Truth in taxation

Assessments: Getting rid of 40 percent assessment would simplify real estate property taxes.

April 12, 2000

A BETTER WAY to compute residential property taxes is only a signature away. A bill passed by both houses of the legislature finally will bring truth in taxation if the Gov. Parris N. Glendening signs the measure, as he has indicated he will.

For much of this century, Maryland taxpayers have been assessed taxes on percentages of the value of their homes -- 46 percent, 50 percent, 60 percent. The current standard is 40 percent.

These fractional assessments were feel-good changes that sought to relieve inflationary fears over the last century. It might have seemed like a bargain when homeowners were assessed taxes on only 40 percent of their home's value, but the change didn't make a dime's worth of difference in the tax amount.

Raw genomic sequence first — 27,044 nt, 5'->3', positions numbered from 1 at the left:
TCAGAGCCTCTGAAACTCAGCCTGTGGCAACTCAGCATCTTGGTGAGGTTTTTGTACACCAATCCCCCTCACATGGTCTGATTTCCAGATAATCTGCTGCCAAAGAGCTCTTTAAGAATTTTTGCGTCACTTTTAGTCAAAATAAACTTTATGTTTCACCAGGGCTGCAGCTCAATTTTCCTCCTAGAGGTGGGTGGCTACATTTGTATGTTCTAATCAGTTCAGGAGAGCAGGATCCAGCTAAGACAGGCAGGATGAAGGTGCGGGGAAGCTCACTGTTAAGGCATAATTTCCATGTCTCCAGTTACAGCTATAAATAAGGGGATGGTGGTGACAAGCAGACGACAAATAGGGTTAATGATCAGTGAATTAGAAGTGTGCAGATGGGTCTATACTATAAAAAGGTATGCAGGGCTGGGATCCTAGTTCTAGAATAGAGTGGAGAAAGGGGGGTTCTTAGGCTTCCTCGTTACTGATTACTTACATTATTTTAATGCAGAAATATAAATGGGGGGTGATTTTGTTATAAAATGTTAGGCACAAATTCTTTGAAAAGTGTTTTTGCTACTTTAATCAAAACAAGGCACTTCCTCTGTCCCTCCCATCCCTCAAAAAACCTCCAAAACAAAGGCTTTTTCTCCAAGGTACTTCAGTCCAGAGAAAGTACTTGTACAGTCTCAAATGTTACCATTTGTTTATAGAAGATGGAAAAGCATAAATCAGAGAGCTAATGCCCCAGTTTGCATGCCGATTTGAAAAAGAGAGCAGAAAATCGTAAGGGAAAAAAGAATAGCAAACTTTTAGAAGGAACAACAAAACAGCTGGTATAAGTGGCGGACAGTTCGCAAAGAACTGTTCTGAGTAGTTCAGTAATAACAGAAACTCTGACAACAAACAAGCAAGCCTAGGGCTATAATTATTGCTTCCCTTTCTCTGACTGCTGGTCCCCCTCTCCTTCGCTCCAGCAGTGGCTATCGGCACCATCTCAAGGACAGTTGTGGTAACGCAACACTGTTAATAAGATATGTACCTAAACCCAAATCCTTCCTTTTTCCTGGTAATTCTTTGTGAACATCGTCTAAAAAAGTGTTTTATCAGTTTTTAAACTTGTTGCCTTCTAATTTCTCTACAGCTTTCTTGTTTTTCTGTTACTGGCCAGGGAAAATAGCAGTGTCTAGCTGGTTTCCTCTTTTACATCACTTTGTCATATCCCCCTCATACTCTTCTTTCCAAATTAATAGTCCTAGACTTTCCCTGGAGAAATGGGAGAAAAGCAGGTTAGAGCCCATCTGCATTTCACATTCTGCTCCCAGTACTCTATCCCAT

The 40 percent assessment provides no relief but causes plenty of confusion. Ronald W. Wineholt, director of the state Department of Assessments and Taxation, says Maryland's system "produces one of the most complicated assessment notices in the country."

House Speaker Casper R. Taylor sought to end this confusion three years ago, but his effort fell short. This year, the House and Senate wisely passed a similar measure designed to give homeowners an honest, simplified picture of their property taxes.

Tax change

Here's how your new tax bill will work: In Baltimore County, for example, the property tax rate is $2.855 per $100 of assessed value. That $2.855 rate is calculated on only 40 percent of value. Thus, a homeowner with a $150,000 house pays $1,713. Under the simplified system, Baltimore County's tax rate would be set at $1.142 per $100 of assessed value--full value. The tax on the same $150,000 house would remain $1,713.

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